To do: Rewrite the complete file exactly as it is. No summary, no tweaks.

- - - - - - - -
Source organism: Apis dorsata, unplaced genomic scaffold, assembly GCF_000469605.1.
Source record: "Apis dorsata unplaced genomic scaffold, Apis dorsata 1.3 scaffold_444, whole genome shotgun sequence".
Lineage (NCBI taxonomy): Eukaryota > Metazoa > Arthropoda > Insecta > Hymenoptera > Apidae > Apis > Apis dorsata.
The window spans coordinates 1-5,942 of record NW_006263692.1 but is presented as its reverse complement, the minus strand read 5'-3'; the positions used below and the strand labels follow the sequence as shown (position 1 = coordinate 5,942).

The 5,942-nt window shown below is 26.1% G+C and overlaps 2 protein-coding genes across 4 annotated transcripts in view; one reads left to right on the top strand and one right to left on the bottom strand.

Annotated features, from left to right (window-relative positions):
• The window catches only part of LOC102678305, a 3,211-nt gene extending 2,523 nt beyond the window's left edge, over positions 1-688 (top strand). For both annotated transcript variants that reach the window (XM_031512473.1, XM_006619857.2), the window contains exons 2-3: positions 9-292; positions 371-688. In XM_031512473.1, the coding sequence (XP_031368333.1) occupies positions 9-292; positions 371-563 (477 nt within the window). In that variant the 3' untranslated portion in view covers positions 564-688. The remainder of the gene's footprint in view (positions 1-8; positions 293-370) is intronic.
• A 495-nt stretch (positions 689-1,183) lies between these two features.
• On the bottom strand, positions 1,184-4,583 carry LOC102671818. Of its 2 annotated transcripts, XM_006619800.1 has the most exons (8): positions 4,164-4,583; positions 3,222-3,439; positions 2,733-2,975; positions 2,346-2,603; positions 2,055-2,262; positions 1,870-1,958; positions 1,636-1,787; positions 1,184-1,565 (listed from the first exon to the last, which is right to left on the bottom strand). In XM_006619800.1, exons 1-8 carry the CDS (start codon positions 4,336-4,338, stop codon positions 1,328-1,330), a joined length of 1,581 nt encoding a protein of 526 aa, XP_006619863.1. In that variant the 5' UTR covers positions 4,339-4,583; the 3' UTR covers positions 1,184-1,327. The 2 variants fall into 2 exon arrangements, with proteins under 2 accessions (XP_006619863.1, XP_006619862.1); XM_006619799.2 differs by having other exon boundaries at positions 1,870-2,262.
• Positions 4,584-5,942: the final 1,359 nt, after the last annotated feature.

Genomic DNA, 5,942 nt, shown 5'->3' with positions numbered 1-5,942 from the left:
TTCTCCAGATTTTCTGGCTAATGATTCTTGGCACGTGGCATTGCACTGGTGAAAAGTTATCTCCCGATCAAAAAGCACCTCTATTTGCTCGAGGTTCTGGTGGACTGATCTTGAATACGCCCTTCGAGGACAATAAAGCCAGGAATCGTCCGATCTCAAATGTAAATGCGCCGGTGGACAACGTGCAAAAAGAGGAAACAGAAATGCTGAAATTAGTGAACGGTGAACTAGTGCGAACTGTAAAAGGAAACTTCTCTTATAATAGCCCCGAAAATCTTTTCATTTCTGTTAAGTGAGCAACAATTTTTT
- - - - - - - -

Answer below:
Source organism: Apis dorsata, unplaced genomic scaffold, assembly GCF_000469605.1.
Source record: "Apis dorsata unplaced genomic scaffold, Apis dorsata 1.3 scaffold_444, whole genome shotgun sequence".
Lineage (NCBI taxonomy): Eukaryota > Metazoa > Arthropoda > Insecta > Hymenoptera > Apidae > Apis > Apis dorsata.
The window spans coordinates 1-5,942 of record NW_006263692.1 but is presented as its reverse complement, the minus strand read 5'-3'; the positions used below and the strand labels follow the sequence as shown (position 1 = coordinate 5,942).

The 5,942-nt window shown below is 26.1% G+C and overlaps 2 protein-coding genes across 4 annotated transcripts in view; one reads left to right on the top strand and one right to left on the bottom strand.

Annotated features, from left to right (window-relative positions):
• The window catches only part of LOC102678305, a 3,211-nt gene extending 2,523 nt beyond the window's left edge, over positions 1-688 (top strand). For both annotated transcript variants that reach the window (XM_031512473.1, XM_006619857.2), the window contains exons 2-3: positions 9-292; positions 371-688. In XM_031512473.1, the coding sequence (XP_031368333.1) occupies positions 9-292; positions 371-563 (477 nt within the window). In that variant the 3' untranslated portion in view covers positions 564-688. The remainder of the gene's footprint in view (positions 1-8; positions 293-370) is intronic.
• A 495-nt stretch (positions 689-1,183) lies between these two features.
• On the bottom strand, positions 1,184-4,583 carry LOC102671818. Of its 2 annotated transcripts, XM_006619800.1 has the most exons (8): positions 4,164-4,583; positions 3,222-3,439; positions 2,733-2,975; positions 2,346-2,603; positions 2,055-2,262; positions 1,870-1,958; positions 1,636-1,787; positions 1,184-1,565 (listed from the first exon to the last, which is right to left on the bottom strand). In XM_006619800.1, exons 1-8 carry the CDS (start codon positions 4,336-4,338, stop codon positions 1,328-1,330), a joined length of 1,581 nt encoding a protein of 526 aa, XP_006619863.1. In that variant the 5' UTR covers positions 4,339-4,583; the 3' UTR covers positions 1,184-1,327. The 2 variants fall into 2 exon arrangements, with proteins under 2 accessions (XP_006619863.1, XP_006619862.1); XM_006619799.2 differs by having other exon boundaries at positions 1,870-2,262.
• Positions 4,584-5,942: the final 1,359 nt, after the last annotated feature.

Genomic DNA, 5,942 nt, shown 5'->3' with positions numbered 1-5,942 from the left:
TTCTCCAGATTTTCTGGCTAATGATTCTTGGCACGTGGCATTGCACTGGTGAAAAGTTATCTCCCGATCAAAAAGCACCTCTATTTGCTCGAGGTTCTGGTGGACTGATCTTGAATACGCCCTTCGAGGACAATAAAGCCAGGAATCGTCCGATCTCAAATGTAAATGCGCCGGTGGACAACGTGCAAAAAGAGGAAACAGAAATGCTGAAATTAGTGAACGGTGAACTAGTGCGAACTGTAAAAGGAAACTTCTCTTATAATAGCCCCGAAAATCTTTTCATTTCTGTTAAGTGAGCAACAATTTTTT